The Everglades find an unlikely ally
It’s Monday, January 14, and Florida’s new Republican governor is making climate change a top priority.
In contrast to his political party’s typical “nah” stance on global warming, Florida’s new governor, Republican Ron DeSantis, spearheaded aggressive state-wide climate action his first week on the job. On Thursday, Desantis signed an executive order that greenlit programs targeting many of Florida’s environmental woes — including toxic algae blooms, sea-level rise, and degradation of the Everglades.
The governor’s order would allocate $2.5 billion over the next four years for Everglades protection and restoration and create an office of resiliency to “help prepare Florida’s coastal communities and habitats for impacts from sea level rise,” according to the order. It would also “take necessary actions to adamantly oppose” offshore drilling and fracking.
Great news, right? But it might not augur the start of an all-out assault on climate change. At a press conference on Friday, when DeSantis was asked whether he agrees with the science that shows humans cause climate change, he responded: “Next question.”
Still, environmental groups and state officials are giving DeSantis credit for prioritizing environmental action. State Senator Bill Montford, chair of the Senate Committee on Environment and Natural Resources, applauded DeSantis’ move. “As a Democrat, it’s very encouraging,” he told the Tampa Bay Times. “Let’s roll up our sleeves and get some work done.”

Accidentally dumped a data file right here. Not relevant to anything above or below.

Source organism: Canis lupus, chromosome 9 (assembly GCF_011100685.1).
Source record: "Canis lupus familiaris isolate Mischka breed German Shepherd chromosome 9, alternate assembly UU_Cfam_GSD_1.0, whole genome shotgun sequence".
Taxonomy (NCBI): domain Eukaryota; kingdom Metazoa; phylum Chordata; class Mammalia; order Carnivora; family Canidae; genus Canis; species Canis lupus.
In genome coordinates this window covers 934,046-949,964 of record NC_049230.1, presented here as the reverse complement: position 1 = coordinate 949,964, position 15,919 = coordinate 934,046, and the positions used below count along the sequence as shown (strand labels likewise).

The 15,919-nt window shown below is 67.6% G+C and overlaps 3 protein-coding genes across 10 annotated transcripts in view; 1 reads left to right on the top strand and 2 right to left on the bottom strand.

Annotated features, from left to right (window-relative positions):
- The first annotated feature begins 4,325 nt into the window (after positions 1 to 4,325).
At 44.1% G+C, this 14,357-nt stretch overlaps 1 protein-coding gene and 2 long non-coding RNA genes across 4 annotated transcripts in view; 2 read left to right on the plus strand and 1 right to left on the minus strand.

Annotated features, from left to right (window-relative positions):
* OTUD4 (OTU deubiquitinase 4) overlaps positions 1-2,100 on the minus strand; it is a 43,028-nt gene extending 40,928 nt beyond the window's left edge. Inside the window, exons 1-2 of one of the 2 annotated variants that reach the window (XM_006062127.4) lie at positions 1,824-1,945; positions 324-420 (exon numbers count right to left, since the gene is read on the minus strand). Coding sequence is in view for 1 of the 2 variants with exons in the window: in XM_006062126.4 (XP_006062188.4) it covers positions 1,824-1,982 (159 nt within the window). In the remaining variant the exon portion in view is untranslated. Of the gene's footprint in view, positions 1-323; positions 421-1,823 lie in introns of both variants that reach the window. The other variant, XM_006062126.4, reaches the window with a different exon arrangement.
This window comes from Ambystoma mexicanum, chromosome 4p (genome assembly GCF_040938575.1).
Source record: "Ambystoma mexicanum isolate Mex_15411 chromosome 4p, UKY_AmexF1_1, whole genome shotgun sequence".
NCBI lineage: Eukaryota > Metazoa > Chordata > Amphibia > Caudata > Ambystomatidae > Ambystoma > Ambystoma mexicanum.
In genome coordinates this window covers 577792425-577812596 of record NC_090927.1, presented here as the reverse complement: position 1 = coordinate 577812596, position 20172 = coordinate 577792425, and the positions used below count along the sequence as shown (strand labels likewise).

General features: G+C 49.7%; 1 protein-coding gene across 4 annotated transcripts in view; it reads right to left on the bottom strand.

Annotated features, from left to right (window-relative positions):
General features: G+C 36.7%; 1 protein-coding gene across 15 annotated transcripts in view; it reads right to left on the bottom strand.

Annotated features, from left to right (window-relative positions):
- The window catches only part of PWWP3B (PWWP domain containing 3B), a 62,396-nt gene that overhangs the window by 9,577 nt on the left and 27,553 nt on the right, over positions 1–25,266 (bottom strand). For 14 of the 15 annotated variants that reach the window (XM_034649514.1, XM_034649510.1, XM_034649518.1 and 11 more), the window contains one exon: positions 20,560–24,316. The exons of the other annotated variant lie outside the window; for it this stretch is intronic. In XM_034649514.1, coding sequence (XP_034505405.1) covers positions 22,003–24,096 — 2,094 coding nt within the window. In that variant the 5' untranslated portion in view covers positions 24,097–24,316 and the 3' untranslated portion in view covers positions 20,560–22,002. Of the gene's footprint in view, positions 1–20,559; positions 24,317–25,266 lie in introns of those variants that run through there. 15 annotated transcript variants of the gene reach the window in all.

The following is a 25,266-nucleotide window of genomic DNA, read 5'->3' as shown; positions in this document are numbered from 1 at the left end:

In Florida’s Miami-Dade County, tens of thousands of septic tanks are failing as a result of sea-level rise, which is literally pulling the earth out from under the tanks. A new report by the county estimates that by 2040, roughly two-thirds of the county’s septic tanks could have yearly issues.
Does radioactive waste by any other name make people less sick? The U.S. Department of Energy is proposing to reclassify radioactive waste left from the development of nuclear weapons in order to avoid cleaning it up. That includes waste at the Hanford nuclear reservation in Washington state, the most contaminated nuclear site in the country.
The Pentagon has hired a scientist, who may not believe hazardous chemicals are all that bad, to help fight state and federal chemical regulations. Just a year ago, Michael Dourson withdrew from consideration for a job at the EPA following opposition to his work downplaying toxic chemical risks. Dourson will lead a study on the same class of chemicals that his previous (widely debunked) research suggested was safe.